Probably one of the greatest mysteries for the new self-employed window cleaner is knowing what to charge for your window cleaning services. First you must remember that you are becoming a business and as such, your earnings go towards the cost of running a business as well as putting food on your kitchen table and a roof over your head. Now I’ve made mention on the home page about window cleaners earning $50/hr and up but you may be wondering how one prices actual jobs so that you can earn this kind of money from them.
Target Earning Goal
I usually tell beginners to set an earning goal of around 50$/hr for their first few months (up to a year) in the biz. If a new window cleaner can achieve this consistently, then they are well on their way to earning $60-$70/hr by their second year. Here’s why. Even after you’ve calculated what to charge per window/job in order for you to achieve the return of $50/hr, you will be earning this as an unskilled window cleaner. That’s right, until you’ve been cleaning windows for a while; technically you’re still unskilled. But after you’ve acquired the skills to clean windows more professionally and quickly, your hourly return rate will increase.
I tell a story on my window cleaning tutorial DVD of when I first started out window cleaning and priced out a job where I ended up only making around $35/hr. The following year I returned to do a repeat clean at the same bid price but because of the improvements in my technique, my earnings on that job increased to $70/hr. Simply because I was now cleaning more windows per hour.
How To Price (bid) Jobs
After studying price ranges (for residential) across the North American market, I have determined that window cleaning companies charge anywhere from $4 per basic window in/out on the low end to $8 per window on the high end. Storm windows are usually priced much higher because of the amount of work, not just in cleaning them but also the time it takes to take them apart and re-assemble them. French panes (small cut ups) are often charged at $1 in/out to $1.50 in/out for each individual pane. The two things that will determine what you charge is how your per window price meets your earning goal and also what your market will bare.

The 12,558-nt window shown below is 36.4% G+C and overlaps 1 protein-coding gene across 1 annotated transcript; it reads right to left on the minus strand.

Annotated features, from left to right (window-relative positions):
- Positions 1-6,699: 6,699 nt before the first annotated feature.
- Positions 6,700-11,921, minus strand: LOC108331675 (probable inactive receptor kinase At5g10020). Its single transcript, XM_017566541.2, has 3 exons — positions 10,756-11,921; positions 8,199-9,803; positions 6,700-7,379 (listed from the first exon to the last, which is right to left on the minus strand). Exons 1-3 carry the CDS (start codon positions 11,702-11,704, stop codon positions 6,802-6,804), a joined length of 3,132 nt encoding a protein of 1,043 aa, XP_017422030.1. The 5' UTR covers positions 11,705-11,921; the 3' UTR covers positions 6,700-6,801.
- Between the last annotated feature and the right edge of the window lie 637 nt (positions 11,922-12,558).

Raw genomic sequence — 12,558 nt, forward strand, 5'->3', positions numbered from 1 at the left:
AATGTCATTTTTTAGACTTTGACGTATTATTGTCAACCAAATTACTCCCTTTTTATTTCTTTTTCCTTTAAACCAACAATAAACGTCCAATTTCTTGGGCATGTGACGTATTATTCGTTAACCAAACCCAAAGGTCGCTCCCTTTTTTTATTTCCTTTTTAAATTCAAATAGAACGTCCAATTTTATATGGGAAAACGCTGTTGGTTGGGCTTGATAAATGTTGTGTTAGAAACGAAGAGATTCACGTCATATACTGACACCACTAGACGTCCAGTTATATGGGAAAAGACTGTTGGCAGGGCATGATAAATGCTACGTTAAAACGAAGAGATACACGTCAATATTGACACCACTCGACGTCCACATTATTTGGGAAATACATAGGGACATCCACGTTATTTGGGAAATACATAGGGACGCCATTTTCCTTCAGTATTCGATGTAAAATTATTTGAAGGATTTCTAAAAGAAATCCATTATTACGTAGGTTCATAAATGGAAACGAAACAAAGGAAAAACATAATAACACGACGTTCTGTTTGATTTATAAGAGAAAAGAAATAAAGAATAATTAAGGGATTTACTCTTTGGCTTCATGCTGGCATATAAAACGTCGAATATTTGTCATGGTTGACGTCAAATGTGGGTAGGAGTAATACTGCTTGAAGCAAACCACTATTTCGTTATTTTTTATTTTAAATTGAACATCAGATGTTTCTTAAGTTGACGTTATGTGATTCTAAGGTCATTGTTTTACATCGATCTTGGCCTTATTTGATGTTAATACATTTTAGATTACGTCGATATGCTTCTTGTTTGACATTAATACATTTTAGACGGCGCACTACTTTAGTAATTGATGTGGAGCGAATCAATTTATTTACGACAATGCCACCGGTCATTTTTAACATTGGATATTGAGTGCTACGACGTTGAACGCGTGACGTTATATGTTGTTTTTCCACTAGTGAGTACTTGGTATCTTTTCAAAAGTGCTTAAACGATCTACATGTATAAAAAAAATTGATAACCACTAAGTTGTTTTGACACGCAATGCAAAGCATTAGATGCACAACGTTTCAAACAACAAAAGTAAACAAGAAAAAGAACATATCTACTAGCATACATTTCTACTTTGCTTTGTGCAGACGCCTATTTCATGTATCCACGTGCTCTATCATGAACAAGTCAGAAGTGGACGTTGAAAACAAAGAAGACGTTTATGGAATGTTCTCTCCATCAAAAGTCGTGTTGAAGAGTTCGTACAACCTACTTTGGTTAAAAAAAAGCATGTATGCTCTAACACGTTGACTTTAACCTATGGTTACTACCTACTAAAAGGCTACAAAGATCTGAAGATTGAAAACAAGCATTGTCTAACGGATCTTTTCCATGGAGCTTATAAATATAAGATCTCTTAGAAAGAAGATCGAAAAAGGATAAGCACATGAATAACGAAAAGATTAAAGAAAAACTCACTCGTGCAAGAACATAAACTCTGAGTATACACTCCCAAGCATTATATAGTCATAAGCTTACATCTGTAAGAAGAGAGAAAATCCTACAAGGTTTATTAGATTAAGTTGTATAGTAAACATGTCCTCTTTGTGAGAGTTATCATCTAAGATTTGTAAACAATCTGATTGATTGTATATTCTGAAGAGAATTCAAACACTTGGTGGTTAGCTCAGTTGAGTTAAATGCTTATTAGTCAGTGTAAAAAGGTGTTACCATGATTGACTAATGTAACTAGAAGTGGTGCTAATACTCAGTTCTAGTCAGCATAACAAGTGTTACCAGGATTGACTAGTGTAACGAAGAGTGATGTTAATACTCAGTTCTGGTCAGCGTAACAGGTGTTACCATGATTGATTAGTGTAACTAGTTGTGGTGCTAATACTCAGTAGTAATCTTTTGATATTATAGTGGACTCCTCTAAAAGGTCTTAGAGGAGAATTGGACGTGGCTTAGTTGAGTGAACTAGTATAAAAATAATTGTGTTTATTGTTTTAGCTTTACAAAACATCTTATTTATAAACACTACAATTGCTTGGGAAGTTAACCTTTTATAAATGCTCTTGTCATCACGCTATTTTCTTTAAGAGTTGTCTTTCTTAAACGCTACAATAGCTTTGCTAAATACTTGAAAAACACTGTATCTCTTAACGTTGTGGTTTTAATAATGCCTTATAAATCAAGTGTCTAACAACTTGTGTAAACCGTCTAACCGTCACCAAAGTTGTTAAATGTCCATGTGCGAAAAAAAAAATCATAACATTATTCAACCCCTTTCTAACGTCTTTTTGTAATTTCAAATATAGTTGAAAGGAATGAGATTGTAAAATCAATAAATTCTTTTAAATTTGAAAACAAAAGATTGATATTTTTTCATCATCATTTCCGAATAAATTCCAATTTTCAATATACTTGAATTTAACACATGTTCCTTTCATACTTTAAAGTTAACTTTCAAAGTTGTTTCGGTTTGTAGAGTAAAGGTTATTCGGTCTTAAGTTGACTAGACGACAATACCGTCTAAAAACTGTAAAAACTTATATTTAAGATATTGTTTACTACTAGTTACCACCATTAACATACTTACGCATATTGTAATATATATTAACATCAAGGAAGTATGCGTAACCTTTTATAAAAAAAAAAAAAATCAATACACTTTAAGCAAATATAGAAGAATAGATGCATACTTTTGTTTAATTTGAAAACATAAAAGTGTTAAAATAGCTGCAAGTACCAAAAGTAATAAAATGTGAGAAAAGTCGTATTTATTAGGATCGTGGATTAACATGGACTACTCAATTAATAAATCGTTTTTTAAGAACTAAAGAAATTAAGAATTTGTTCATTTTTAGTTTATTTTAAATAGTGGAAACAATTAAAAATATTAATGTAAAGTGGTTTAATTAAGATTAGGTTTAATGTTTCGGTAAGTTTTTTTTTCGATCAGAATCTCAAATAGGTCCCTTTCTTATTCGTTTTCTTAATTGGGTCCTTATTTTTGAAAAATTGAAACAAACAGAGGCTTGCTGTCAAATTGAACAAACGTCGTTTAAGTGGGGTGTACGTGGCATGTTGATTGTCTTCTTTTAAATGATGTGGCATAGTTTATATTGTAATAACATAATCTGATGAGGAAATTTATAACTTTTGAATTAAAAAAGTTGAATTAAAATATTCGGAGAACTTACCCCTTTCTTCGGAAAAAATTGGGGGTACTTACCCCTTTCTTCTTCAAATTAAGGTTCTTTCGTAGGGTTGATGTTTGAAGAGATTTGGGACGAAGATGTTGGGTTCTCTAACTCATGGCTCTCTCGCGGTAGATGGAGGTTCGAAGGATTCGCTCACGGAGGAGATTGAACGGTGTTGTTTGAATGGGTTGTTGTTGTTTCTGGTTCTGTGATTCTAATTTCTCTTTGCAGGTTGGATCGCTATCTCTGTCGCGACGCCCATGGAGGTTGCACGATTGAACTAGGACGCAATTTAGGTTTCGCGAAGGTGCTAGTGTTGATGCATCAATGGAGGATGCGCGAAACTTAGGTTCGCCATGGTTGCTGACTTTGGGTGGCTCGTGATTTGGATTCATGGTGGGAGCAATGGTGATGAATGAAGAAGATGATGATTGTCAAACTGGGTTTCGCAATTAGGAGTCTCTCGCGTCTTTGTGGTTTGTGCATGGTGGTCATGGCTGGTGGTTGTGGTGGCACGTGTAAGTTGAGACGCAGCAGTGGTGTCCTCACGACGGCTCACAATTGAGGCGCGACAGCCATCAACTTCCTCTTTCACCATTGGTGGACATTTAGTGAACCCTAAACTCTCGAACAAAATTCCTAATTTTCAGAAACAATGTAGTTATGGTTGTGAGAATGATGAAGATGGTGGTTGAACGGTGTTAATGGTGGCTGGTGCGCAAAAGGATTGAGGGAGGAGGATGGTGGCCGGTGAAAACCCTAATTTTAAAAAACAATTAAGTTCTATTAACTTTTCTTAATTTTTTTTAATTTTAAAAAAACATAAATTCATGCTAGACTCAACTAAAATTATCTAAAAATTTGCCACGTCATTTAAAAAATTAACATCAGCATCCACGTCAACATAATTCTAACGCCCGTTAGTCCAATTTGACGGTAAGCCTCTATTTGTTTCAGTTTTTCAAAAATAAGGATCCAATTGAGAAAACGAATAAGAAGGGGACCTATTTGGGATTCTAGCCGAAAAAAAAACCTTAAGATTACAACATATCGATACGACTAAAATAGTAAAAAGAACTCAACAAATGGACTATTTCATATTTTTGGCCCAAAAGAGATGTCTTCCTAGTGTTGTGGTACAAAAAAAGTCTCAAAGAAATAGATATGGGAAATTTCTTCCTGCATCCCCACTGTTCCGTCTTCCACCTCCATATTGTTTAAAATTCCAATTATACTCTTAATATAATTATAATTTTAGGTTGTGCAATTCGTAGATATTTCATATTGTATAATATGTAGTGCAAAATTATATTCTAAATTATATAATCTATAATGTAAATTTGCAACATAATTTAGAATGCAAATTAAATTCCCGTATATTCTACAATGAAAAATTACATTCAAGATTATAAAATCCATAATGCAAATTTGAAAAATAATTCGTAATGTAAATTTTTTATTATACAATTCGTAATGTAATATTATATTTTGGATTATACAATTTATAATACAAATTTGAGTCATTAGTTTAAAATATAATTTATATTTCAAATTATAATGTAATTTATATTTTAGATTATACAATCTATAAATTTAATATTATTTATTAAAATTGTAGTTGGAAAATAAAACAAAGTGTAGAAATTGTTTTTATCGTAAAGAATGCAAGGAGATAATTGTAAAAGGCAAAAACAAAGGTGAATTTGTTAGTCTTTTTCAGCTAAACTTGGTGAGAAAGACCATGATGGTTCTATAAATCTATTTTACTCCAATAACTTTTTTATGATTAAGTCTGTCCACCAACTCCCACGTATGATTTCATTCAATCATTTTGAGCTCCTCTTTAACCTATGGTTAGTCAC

Pricing commercial work is slightly different. Usually a per window price will be lower than residential work. Reasons for this include such things as level of competition in your, simpler window styles (usually), more frequent visits (sometimes by contract of weekly/monthly/quarterly etc.) In many cases you may be ask just to clean the outside glass only. Pricing of anywhere between $1 per pane side to $2 per pane side is quite common for ground level commercial glass but may need to be increased depending on other variables. (see below) window washing
If you are looking at going after storefront work, it is often a good idea to set a minimum per service stop because some stores may only have a few pieces of glass. If you’re aiming at getting many small stores in one area location, you may want to set your min per stop at around $15 and test the waters for going up from there. The one main characteristic in doing storefront work is that although you may make a smaller amount per stop, you plan to make it up in volume (number of stops per day). Some window cleaners prefer this type of work because a store front window cleaning route of weekly/bi-weekly/monthly accounts means consistent earnings throughout the year, even in the cold winter months.